Red Forest duiker or Natal red duiker [Cephalophus natalensis]
The Red Duiker is smaller than the Common Duiker. Standing, it is 420mm at the shoulders and has a mass of 12 Kg. The upper parts are a deep chestnut-red and the lower parts of the flanks and under parts are a pale chestnut colour. The nape and throat turn ash-grey as the animal ages. Both sexes carry short, straight horns. The horns have coarse basal rings and longitudinal striations, but are smooth towards the tips.
Red Duiker forages on freshly fallen leaves, fruits and flowers from forest canopies. Foraging occurs mostly during the early mornings and late afternoons.
Single lambs are born after a gestation period of 210 days. Calving intervals are about 235 days. They are non-seasonal breeders. The young weigh about one kilogram at birth. A single offspring is born and will stay with its mother for up to about six to eight months. Males take no part in rearing young but both sexes will respond to a distress call from the calf.
Red-flanked Duikers are territorial, and normally live in pairs, pairs with one dependent youngster, or alone. The only times they form groups larger than three are at water sources, salt licks, or fruit falls that occur at territorial boundaries. Males are particularly territorial, and are combative with one another if they come into contact. Red-flanked Duikers do a great deal of scent marking, using a substance secreted from the maxillary glands near their eyes. A Duiker will rub its face on grass, twigs, bark or other surfaces to mark its territorial boundaries, or even on its mate or calf to 'label' the other animal.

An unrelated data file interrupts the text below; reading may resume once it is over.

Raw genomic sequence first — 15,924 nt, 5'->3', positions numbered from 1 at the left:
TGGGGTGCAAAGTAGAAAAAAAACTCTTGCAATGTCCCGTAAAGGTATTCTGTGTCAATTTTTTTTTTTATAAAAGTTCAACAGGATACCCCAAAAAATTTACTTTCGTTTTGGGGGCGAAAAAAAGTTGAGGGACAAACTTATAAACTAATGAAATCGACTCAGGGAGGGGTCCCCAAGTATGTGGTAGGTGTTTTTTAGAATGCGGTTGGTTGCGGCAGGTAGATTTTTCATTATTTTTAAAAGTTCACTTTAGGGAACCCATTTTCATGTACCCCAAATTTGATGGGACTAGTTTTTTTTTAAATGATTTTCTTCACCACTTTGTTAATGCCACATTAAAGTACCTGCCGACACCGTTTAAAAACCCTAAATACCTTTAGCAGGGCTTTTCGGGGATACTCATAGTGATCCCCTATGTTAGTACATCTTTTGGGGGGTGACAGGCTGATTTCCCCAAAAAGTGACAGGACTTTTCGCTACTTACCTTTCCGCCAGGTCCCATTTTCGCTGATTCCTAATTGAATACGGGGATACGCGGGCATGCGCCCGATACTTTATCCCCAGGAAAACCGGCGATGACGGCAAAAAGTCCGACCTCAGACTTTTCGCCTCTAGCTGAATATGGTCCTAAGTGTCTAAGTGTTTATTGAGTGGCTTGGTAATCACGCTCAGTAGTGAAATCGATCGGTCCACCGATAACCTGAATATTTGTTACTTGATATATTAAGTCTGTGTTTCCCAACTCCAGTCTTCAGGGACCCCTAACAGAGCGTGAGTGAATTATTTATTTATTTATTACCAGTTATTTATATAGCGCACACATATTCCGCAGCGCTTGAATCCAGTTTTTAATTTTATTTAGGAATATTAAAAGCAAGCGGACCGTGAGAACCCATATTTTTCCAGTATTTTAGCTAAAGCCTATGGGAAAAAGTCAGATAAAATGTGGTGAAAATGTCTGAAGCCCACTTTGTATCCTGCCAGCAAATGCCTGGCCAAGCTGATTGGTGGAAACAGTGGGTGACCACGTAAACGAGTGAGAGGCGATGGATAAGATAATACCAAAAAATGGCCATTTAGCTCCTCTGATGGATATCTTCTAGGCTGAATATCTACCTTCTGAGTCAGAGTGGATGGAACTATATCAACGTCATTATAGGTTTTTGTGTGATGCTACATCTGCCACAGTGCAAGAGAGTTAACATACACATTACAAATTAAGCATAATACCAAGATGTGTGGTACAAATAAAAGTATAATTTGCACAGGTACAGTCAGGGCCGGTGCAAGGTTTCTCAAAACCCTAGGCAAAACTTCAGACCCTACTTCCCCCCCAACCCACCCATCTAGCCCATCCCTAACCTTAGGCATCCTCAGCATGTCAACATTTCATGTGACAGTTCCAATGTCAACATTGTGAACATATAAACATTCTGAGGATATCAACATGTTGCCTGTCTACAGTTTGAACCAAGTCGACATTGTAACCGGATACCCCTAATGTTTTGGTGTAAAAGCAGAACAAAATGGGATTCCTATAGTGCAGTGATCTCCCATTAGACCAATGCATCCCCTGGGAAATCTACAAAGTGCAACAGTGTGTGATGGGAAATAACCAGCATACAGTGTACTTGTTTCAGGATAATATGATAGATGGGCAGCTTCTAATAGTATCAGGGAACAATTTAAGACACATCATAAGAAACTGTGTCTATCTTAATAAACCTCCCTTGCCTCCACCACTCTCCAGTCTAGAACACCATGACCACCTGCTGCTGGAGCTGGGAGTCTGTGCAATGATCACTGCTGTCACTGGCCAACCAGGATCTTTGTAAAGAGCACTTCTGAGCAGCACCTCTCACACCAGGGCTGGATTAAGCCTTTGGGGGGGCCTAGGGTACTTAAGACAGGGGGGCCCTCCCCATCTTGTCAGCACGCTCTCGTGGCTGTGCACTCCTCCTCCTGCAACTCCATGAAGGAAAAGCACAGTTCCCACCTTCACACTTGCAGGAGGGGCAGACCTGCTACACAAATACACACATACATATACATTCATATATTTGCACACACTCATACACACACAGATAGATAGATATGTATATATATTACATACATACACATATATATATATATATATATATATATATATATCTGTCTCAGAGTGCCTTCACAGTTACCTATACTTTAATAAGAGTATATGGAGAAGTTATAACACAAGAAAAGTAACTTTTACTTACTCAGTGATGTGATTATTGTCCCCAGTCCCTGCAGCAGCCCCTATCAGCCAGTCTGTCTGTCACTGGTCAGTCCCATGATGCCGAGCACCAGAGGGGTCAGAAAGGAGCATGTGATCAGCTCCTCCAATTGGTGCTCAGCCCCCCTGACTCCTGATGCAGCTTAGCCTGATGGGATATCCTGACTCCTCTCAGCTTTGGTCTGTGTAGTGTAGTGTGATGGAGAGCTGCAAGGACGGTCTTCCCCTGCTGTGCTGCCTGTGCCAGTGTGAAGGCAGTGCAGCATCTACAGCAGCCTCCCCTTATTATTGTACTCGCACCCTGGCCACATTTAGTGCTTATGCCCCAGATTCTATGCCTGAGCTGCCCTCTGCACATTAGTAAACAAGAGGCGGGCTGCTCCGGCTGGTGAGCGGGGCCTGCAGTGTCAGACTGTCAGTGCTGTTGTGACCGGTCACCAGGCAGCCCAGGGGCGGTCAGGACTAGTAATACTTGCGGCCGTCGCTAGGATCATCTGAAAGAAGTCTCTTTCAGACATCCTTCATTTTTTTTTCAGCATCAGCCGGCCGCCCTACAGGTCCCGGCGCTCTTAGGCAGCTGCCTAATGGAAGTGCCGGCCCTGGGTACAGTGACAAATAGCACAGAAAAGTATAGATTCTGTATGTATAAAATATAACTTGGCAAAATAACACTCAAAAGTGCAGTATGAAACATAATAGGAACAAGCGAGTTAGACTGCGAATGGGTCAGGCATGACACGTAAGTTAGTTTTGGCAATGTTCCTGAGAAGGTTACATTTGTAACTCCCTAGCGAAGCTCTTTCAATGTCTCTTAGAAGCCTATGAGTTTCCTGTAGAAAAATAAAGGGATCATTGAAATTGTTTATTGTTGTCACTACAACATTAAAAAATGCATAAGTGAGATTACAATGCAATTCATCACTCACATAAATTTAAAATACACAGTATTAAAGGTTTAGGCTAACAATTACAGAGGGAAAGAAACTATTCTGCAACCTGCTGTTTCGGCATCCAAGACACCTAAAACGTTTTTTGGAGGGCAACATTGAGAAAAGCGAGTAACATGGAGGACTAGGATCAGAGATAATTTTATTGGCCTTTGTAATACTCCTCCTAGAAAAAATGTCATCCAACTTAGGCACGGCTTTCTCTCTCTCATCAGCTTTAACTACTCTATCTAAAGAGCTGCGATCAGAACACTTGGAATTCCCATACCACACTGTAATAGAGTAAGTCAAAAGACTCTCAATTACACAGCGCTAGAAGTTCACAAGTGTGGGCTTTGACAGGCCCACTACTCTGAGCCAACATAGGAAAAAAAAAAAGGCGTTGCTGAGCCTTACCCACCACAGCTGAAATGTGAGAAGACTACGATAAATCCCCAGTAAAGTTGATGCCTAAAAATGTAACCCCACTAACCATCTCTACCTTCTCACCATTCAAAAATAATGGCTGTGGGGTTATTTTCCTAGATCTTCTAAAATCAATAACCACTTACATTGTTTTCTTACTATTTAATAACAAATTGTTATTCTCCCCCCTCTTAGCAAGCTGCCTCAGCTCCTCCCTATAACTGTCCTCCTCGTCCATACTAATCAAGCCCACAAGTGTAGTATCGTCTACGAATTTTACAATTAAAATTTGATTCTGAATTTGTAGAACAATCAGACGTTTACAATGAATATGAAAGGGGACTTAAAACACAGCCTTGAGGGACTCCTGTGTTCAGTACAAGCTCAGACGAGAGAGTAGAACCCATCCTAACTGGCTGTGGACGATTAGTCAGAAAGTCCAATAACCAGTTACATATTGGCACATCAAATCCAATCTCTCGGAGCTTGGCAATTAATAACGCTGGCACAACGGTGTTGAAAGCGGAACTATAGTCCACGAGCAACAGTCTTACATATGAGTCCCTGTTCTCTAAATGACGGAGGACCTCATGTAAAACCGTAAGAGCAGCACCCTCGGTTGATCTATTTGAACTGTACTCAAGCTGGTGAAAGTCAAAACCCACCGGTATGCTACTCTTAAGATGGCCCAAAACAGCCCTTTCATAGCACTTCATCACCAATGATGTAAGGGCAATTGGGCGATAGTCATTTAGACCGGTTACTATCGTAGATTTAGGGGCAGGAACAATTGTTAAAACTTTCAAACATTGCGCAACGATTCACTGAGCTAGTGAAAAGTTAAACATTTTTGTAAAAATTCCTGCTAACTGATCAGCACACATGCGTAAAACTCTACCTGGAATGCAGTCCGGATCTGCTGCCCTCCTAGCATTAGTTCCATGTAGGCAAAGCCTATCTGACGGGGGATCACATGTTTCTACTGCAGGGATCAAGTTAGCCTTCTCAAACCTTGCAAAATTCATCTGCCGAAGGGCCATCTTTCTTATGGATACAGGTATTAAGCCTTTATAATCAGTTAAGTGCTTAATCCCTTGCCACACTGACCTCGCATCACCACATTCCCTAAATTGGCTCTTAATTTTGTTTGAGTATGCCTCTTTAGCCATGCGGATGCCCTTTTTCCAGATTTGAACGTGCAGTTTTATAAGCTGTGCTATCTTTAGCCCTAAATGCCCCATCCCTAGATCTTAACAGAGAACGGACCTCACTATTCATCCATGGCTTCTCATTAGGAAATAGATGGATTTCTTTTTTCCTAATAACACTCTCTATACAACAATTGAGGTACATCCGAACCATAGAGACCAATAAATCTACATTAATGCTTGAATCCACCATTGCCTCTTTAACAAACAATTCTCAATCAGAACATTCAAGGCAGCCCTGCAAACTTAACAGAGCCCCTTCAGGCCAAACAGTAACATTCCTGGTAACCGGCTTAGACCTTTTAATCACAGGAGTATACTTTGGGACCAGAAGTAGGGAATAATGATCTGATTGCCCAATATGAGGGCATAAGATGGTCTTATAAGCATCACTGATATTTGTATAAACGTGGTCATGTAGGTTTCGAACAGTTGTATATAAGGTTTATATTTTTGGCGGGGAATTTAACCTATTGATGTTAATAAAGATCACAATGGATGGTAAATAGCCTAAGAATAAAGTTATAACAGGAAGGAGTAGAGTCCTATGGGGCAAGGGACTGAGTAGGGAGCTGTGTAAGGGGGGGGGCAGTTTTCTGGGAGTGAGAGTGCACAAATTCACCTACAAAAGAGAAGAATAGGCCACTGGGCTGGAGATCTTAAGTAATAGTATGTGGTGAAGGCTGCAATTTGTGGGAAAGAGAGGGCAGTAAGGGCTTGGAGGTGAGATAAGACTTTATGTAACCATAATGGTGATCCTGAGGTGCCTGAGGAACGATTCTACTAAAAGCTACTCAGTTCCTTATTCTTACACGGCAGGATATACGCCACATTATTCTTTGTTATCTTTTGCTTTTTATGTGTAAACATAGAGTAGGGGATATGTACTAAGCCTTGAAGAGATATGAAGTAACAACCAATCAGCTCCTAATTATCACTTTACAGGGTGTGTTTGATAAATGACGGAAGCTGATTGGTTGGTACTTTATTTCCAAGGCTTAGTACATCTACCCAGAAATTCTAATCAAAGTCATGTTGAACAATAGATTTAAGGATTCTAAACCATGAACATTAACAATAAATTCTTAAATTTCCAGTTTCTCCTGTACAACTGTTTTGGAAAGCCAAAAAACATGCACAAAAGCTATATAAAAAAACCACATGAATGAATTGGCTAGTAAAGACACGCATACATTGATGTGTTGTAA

The Red-flanked Duiker is found in gallery forests, forest edges, woodland edges and clearings and is decidedly less confined to dense forests than most other Duikers.
Read more about the Common Duiker
Where they are found
The Red Duiker's distribution in South Africa is confined to the eastern coastal forests in KwaZulu-Natal as far south as Umzumbe, whereas isolated populations occur on the Mpumalanga escarpment. In South Africa it is classified as rare. Distribution of the Red Duiker appears extensive on the map, but considering its habitat restrictions it is actually occurring in a patchy and discontinuous pattern.